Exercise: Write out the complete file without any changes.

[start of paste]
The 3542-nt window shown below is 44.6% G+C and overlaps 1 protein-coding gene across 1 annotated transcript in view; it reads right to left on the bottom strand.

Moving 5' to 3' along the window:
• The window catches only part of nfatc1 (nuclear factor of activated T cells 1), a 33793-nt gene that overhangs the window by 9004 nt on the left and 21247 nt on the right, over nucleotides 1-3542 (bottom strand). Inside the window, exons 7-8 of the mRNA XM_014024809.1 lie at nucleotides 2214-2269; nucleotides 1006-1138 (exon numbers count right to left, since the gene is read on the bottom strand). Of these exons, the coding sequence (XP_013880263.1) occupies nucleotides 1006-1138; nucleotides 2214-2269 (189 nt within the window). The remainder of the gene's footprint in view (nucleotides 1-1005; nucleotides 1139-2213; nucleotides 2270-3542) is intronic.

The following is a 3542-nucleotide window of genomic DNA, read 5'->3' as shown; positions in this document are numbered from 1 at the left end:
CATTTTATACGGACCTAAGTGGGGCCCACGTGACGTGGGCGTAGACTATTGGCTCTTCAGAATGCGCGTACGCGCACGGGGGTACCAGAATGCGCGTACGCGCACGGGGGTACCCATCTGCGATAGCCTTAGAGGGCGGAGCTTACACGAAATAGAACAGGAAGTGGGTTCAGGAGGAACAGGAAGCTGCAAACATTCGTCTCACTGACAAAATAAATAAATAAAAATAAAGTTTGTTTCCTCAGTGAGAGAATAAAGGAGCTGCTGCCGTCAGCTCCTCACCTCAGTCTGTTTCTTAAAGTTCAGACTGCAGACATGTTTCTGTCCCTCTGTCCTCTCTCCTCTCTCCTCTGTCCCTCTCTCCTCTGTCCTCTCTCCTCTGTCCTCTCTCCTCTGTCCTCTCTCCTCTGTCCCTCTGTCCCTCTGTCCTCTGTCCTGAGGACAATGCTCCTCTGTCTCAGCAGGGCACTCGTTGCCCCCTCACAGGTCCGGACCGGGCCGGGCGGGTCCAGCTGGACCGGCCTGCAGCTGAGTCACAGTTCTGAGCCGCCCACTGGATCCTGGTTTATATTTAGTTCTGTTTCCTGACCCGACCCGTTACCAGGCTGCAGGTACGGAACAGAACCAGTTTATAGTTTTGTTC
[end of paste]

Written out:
The 3542-nt window shown below is 44.6% G+C and overlaps 1 protein-coding gene across 1 annotated transcript in view; it reads right to left on the bottom strand.

Moving 5' to 3' along the window:
• The window catches only part of nfatc1 (nuclear factor of activated T cells 1), a 33793-nt gene that overhangs the window by 9004 nt on the left and 21247 nt on the right, over nucleotides 1-3542 (bottom strand). Inside the window, exons 7-8 of the mRNA XM_014024809.1 lie at nucleotides 2214-2269; nucleotides 1006-1138 (exon numbers count right to left, since the gene is read on the bottom strand). Of these exons, the coding sequence (XP_013880263.1) occupies nucleotides 1006-1138; nucleotides 2214-2269 (189 nt within the window). The remainder of the gene's footprint in view (nucleotides 1-1005; nucleotides 1139-2213; nucleotides 2270-3542) is intronic.

The following is a 3542-nucleotide window of genomic DNA, read 5'->3' as shown; positions in this document are numbered from 1 at the left end:
CATTTTATACGGACCTAAGTGGGGCCCACGTGACGTGGGCGTAGACTATTGGCTCTTCAGAATGCGCGTACGCGCACGGGGGTACCAGAATGCGCGTACGCGCACGGGGGTACCCATCTGCGATAGCCTTAGAGGGCGGAGCTTACACGAAATAGAACAGGAAGTGGGTTCAGGAGGAACAGGAAGCTGCAAACATTCGTCTCACTGACAAAATAAATAAATAAAAATAAAGTTTGTTTCCTCAGTGAGAGAATAAAGGAGCTGCTGCCGTCAGCTCCTCACCTCAGTCTGTTTCTTAAAGTTCAGACTGCAGACATGTTTCTGTCCCTCTGTCCTCTCTCCTCTCTCCTCTGTCCCTCTCTCCTCTGTCCTCTCTCCTCTGTCCTCTCTCCTCTGTCCTCTCTCCTCTGTCCCTCTGTCCCTCTGTCCTCTGTCCTGAGGACAATGCTCCTCTGTCTCAGCAGGGCACTCGTTGCCCCCTCACAGGTCCGGACCGGGCCGGGCGGGTCCAGCTGGACCGGCCTGCAGCTGAGTCACAGTTCTGAGCCGCCCACTGGATCCTGGTTTATATTTAGTTCTGTTTCCTGACCCGACCCGTTACCAGGCTGCAGGTACGGAACAGAACCAGTTTATAGTTTTGTTC